I read the inaugural address rather than watch it. What dreck. What drivel. Here is what jumped out at me:
The commitments we make to each other: through Medicare, and Medicaid, and Social Security, these things do not sap our initiative; they strengthen us. They do not make us a nation of takers; they free us to take the risks that make this country great.
The things that are ruining this country actually “strengthen” us. The extra taxes required, which discourage entrepreneurs from hiring people to expand their businesses, actually “free us” to take risks. Orwell could not have put it better.
Thank God for government’s benevolent hand, without which Americans would not be free to take risks. How did we ever fly the first airplane, or run the first automotive assembly line, without Social Security and Medicare to fall back on?
The twisted irony of Obama’s presidency, particularly in light of his emulation of Lincoln and Reagan, is that, like them, he does face a momentous crisis that requires leadership commensurate to the moment. He just doesn’t have it in him to lead on it, or maybe he’s too busy with other priorities. An economic rebound in his second term will delay the reckoning with entitlements for a few years longer so his legacy is probably safe in the near term, but if he doesn’t do something wildly unexpected in the next four years to deal seriously with mandatory spending, then his place in history is secure. He’s the guy who expanded health-care entitlements at a moment when Medicare spending was starting to go haywire, the guy who doubled down on the welfare state as the bill was coming due, the guy whose second-term agenda was even more aggressively liberal than his first despite trillions more in debt over four years. You wanted him, America, you got him. Good luck.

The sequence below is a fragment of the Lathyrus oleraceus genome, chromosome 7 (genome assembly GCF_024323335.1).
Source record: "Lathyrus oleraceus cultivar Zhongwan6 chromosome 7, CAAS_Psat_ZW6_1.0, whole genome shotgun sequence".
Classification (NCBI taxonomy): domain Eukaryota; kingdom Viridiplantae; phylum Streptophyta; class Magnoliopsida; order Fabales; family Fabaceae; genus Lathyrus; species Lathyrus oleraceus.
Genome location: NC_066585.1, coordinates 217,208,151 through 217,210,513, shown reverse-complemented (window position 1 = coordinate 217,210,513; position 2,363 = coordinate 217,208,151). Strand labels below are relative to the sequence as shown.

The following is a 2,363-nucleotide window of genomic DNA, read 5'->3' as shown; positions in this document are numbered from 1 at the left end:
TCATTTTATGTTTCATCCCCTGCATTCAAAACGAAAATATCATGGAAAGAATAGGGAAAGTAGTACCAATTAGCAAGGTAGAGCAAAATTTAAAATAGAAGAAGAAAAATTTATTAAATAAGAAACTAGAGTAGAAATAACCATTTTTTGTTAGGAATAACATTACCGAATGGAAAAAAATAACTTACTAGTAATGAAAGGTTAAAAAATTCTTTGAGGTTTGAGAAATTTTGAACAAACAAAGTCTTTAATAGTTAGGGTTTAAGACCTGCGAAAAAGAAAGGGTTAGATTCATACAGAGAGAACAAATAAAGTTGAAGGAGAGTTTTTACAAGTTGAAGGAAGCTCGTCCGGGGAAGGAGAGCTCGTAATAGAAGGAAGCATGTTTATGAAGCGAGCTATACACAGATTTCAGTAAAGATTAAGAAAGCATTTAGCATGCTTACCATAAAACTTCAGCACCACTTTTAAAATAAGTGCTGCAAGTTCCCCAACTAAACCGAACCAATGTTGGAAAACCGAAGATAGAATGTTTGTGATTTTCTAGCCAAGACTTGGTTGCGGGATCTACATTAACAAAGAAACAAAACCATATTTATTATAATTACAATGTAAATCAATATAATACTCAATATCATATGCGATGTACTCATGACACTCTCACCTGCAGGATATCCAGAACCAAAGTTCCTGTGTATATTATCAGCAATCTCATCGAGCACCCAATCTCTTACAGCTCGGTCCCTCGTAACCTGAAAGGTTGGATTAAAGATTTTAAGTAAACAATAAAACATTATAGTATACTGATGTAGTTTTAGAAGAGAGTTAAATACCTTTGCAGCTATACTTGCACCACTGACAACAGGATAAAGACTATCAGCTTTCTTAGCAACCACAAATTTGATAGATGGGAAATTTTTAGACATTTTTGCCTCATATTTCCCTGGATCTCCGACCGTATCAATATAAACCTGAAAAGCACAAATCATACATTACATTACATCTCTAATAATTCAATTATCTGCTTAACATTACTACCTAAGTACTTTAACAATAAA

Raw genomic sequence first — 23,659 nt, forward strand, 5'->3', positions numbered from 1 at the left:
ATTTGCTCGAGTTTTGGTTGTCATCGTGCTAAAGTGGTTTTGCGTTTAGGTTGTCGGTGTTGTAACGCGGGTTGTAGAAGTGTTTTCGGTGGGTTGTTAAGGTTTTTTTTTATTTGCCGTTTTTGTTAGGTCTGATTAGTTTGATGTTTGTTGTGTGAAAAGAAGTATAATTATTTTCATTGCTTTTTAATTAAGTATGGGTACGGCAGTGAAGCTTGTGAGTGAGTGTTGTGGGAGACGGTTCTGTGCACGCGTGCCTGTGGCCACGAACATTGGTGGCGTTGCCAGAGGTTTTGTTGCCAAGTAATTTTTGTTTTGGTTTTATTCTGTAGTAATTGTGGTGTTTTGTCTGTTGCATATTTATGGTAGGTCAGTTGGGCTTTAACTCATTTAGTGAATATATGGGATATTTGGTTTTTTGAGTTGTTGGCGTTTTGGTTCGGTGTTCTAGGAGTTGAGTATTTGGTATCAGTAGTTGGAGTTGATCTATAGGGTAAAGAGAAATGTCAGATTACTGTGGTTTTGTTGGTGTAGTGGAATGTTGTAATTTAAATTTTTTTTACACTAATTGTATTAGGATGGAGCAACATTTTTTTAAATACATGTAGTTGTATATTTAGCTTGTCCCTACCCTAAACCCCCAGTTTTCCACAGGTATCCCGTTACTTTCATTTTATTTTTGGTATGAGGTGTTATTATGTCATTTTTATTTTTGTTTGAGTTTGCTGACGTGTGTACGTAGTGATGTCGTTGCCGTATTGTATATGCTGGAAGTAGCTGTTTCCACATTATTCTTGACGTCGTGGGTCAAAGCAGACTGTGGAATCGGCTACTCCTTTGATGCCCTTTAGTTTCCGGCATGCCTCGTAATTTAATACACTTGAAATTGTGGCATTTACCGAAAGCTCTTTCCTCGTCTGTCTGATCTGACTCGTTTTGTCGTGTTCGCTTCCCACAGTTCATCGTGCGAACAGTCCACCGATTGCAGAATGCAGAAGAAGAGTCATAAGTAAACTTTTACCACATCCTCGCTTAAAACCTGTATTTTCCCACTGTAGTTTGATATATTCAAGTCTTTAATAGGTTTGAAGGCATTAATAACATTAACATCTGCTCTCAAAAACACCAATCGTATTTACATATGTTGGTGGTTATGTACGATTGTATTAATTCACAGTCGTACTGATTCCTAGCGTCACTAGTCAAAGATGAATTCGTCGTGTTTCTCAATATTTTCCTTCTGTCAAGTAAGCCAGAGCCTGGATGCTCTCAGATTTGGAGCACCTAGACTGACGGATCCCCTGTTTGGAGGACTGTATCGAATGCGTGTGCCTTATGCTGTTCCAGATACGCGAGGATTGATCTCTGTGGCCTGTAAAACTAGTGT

Don’t forget: he’s not just the guy who dodged all these tough choices. He’s also the guy who lied to his countrymen about the need to make them.
Boy, this has been a wretched day.